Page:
More than 1.3 million people have died in major earthquakes around the world over the past half-century. Developing countries are hit disproportionally, in part because earthquakes destroy poorly built homes and buildings. Many of those deaths could be prevented. Even in the absence of quakes, houses in developing countries crack, crumble and collapse all on their own due to corruption, poor workmanship and lack of skill. Not only are lives lost, but people suffer extremes of heat or cold needlessly because they live in housing that is built completely inappropriately for their climate. Scores suffer mosquito-borne or waterborne illnesses that could easily be prevented. In some flood-prone areas, no one builds homes on stilts — so all people can do is watch or flee as the water takes their family homes. Inefficient designs waste electricity and scarce water — when they’re even available at all. And children toil day after day in giant smoky kilns to bake the bricks to build those buildings. But all this can change, and it must change. The solutions, the knowledge and the technologies are out there — what’s needed is creative synergy and action. The time has come for a Housing Revolution!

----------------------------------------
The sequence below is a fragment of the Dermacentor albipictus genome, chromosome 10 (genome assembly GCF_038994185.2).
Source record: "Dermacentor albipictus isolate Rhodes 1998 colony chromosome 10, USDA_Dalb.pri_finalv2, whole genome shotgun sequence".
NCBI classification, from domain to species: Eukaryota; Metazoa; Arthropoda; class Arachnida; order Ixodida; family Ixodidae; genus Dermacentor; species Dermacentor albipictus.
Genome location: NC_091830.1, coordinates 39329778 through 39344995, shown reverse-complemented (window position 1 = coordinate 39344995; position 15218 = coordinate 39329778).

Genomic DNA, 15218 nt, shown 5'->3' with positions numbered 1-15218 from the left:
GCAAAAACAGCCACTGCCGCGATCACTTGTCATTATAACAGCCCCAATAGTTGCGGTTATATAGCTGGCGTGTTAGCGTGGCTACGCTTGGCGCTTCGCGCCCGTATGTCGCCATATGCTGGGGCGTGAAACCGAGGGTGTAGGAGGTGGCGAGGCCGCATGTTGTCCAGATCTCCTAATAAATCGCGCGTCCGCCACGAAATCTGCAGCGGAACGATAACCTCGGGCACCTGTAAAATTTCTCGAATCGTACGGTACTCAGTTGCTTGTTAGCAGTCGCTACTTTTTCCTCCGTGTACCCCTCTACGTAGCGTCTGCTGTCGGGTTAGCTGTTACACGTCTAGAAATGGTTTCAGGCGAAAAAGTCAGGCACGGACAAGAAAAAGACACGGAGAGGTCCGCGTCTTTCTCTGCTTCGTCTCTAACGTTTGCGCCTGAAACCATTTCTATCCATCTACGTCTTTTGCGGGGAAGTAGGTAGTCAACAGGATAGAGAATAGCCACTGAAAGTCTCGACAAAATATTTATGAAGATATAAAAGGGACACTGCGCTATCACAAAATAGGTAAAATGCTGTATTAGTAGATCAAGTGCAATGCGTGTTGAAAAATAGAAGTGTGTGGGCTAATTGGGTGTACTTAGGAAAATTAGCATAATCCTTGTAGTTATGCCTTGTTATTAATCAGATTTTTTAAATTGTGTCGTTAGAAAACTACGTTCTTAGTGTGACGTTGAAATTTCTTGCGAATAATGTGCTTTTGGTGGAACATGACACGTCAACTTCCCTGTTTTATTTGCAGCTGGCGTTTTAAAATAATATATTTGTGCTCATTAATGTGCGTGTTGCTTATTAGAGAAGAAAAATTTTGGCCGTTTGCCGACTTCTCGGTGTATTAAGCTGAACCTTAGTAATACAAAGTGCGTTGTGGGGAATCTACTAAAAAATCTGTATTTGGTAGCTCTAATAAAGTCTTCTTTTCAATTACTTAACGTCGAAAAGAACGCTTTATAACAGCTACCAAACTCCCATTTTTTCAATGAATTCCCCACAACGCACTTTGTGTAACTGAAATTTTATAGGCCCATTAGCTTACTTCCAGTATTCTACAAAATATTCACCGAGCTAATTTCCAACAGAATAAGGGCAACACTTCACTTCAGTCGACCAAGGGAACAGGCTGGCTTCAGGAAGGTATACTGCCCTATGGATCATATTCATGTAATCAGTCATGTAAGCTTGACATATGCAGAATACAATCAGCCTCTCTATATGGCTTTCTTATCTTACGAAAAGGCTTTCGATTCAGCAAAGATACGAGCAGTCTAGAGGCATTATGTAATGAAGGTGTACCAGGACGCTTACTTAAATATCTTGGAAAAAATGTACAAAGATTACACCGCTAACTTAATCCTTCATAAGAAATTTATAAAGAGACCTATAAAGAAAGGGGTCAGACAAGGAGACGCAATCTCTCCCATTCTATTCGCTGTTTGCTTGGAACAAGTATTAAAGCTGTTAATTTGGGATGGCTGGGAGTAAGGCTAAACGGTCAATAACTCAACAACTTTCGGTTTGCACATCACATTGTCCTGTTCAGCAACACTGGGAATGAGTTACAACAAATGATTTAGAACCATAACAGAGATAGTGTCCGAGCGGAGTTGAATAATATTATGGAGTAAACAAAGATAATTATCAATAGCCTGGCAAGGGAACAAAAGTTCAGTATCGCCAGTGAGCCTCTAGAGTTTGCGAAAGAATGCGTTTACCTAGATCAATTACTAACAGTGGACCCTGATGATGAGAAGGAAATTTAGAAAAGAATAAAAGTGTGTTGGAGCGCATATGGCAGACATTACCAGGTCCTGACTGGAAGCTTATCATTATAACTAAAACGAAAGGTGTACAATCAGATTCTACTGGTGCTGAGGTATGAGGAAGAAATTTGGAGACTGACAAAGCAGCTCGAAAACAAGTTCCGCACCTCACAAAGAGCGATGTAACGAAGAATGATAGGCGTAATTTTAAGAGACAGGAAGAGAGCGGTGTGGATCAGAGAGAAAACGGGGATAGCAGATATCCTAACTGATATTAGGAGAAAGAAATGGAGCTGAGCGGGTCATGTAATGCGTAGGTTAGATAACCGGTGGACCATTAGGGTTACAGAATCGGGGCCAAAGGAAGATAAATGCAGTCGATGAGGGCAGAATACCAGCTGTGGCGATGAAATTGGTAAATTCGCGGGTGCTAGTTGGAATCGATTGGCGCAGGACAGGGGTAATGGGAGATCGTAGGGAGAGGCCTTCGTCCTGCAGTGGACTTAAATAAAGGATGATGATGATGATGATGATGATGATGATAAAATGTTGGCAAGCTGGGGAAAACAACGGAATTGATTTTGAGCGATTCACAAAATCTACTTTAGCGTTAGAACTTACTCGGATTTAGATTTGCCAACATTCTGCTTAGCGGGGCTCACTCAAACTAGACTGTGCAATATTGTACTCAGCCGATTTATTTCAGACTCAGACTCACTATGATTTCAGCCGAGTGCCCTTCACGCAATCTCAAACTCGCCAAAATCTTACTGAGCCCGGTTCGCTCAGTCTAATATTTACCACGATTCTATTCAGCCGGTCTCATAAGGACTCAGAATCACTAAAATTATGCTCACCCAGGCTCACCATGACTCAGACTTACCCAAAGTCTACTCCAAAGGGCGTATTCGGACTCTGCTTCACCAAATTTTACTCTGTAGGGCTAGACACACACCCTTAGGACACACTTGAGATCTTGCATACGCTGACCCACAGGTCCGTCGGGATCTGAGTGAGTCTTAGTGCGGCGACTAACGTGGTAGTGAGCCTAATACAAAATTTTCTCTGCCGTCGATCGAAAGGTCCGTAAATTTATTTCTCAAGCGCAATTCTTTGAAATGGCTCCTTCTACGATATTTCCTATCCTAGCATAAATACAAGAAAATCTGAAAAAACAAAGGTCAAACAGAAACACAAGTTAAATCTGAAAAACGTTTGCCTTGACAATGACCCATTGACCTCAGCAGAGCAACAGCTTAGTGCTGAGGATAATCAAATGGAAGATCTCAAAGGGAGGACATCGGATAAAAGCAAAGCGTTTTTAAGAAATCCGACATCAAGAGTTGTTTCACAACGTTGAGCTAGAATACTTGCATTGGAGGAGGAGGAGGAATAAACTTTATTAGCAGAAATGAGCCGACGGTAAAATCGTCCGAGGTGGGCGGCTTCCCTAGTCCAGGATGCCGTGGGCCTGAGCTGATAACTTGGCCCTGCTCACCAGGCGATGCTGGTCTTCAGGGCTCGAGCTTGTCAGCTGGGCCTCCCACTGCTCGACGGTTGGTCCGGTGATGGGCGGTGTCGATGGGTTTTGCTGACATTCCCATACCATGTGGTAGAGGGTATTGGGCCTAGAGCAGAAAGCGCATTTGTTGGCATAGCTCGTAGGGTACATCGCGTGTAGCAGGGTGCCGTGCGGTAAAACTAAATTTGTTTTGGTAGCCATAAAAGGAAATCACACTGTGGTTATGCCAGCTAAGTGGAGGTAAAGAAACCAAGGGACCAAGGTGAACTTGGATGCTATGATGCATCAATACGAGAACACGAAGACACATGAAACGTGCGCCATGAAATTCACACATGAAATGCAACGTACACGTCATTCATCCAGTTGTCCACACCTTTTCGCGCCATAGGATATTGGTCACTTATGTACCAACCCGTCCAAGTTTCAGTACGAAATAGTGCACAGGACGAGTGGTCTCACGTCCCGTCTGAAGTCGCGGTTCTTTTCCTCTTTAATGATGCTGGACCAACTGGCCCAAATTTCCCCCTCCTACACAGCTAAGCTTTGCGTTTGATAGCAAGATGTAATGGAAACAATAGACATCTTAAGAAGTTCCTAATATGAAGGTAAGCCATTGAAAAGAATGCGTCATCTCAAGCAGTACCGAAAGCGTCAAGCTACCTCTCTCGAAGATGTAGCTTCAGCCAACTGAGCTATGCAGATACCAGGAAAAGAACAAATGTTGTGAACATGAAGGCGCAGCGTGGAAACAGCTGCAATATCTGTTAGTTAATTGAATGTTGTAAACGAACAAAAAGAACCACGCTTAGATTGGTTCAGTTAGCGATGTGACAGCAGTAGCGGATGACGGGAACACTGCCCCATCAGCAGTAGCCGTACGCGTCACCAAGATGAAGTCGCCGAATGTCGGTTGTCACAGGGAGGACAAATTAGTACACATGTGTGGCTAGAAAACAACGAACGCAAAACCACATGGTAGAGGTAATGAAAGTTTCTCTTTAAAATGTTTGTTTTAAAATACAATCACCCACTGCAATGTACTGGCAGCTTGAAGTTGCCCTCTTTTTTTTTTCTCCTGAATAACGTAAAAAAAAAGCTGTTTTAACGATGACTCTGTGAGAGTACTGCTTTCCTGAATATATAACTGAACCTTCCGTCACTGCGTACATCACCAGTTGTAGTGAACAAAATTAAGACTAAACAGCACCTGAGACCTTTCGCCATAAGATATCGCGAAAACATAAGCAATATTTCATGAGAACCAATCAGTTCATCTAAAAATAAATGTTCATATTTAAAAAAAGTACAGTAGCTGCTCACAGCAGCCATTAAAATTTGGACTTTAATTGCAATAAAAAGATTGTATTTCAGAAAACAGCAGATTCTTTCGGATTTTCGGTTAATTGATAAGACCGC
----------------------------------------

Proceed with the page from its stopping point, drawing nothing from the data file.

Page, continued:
The know-how and technologies to save lives through seismic-safe construction already exist, but they’re not always implemented because of unfamiliarity or miserliness, at the cost of lives. Uninformed contractors continue to build with brittle, inappropriate materials because they don’t know the alternatives. We need to make all homes in seismically active regions as earthquake-safe as possible.
Everyone knows that homes in flood-prone areas can be designed to protect them from at least minor floods through simple means such as elevating them on stilts. But that requires know-how and foresight. We need to make all homes in flood-prone areas as safe as possible.